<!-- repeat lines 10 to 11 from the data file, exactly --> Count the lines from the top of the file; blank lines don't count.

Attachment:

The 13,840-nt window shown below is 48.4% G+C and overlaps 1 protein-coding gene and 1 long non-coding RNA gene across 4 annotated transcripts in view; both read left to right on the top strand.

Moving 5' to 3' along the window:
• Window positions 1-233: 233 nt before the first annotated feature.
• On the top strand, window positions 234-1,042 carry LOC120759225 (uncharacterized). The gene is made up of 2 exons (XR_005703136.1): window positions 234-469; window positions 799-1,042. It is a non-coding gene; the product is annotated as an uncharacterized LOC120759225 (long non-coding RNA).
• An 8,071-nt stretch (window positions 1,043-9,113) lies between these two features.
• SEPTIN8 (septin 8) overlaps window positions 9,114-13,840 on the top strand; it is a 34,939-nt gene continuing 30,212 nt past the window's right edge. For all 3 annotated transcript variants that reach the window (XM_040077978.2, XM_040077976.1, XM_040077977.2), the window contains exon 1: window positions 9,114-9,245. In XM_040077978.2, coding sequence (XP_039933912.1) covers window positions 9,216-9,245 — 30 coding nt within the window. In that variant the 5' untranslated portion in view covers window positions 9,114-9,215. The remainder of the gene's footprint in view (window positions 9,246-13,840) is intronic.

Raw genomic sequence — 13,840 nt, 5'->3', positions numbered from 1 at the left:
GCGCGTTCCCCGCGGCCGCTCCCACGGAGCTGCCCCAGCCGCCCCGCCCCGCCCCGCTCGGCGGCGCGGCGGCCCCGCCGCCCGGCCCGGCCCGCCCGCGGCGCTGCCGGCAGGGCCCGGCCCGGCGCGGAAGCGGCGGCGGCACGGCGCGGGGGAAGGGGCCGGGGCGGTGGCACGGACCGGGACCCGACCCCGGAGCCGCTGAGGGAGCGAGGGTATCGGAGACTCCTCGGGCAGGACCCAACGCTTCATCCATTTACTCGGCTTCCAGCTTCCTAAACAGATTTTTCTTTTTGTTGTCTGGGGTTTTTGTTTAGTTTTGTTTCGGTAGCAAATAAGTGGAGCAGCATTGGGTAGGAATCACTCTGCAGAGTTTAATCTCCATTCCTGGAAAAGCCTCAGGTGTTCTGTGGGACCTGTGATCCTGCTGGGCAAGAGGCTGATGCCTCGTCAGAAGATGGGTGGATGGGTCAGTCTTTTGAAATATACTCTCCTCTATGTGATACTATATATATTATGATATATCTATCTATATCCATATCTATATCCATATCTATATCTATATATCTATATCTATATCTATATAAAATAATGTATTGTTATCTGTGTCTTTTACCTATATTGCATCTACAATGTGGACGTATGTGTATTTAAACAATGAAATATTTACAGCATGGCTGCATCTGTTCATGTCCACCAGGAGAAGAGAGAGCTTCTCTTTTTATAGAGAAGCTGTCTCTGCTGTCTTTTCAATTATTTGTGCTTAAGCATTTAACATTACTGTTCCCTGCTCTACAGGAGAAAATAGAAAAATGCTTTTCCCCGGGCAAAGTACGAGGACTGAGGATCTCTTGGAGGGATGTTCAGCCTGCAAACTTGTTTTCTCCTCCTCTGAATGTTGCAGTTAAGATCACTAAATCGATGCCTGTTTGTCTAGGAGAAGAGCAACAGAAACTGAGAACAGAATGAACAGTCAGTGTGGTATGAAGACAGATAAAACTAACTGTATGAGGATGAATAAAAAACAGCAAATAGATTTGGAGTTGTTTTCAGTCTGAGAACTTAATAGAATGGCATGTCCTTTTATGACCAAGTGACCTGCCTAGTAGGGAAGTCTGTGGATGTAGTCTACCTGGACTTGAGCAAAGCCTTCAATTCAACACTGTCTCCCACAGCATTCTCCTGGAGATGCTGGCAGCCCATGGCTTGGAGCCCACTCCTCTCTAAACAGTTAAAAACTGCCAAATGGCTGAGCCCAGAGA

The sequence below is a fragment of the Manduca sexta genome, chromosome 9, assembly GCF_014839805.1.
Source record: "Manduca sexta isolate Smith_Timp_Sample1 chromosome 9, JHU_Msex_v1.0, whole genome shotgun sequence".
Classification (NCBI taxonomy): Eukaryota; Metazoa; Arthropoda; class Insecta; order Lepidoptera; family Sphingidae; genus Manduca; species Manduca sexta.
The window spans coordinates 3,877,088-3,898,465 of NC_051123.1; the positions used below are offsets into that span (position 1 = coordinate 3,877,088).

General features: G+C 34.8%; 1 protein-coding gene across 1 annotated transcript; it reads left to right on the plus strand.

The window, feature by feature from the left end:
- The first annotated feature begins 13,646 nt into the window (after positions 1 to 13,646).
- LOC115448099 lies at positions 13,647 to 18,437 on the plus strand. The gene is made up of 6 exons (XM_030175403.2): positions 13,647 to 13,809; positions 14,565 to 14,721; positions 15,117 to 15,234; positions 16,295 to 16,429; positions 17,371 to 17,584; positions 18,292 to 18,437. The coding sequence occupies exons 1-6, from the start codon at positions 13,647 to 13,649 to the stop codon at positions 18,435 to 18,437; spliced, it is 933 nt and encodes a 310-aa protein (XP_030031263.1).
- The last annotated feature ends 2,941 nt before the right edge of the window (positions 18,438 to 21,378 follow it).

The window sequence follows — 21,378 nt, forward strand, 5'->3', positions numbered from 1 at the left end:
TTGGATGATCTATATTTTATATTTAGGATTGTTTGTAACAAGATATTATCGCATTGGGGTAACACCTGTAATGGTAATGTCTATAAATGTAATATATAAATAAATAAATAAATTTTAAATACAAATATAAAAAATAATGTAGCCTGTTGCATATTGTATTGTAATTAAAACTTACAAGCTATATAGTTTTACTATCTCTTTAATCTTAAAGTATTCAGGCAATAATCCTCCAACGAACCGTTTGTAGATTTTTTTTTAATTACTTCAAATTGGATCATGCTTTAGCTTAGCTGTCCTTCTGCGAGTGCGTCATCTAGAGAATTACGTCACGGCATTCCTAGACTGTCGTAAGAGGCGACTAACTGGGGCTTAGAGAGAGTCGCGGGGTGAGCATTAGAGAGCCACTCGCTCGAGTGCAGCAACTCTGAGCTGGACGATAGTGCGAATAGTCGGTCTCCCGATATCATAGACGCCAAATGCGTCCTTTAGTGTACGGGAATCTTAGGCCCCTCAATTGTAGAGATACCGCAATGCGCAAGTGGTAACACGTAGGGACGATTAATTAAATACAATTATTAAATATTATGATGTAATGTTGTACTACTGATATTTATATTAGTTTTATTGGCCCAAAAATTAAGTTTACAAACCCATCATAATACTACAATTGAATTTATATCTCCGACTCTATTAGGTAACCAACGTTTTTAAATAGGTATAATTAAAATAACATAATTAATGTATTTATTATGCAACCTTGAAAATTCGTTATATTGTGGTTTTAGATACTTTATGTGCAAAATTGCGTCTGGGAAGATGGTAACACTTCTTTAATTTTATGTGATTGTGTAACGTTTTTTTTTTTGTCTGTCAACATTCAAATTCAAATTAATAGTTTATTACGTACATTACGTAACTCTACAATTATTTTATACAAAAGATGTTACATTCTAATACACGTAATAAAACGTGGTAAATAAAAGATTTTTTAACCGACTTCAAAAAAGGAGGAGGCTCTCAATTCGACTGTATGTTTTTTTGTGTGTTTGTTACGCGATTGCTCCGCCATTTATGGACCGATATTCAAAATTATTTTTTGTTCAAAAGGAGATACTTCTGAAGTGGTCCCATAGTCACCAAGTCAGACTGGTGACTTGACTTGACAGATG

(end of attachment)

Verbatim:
Source record: "Manduca sexta isolate Smith_Timp_Sample1 chromosome 9, JHU_Msex_v1.0, whole genome shotgun sequence".
Classification (NCBI taxonomy): Eukaryota; Metazoa; Arthropoda; class Insecta; order Lepidoptera; family Sphingidae; genus Manduca; species Manduca sexta.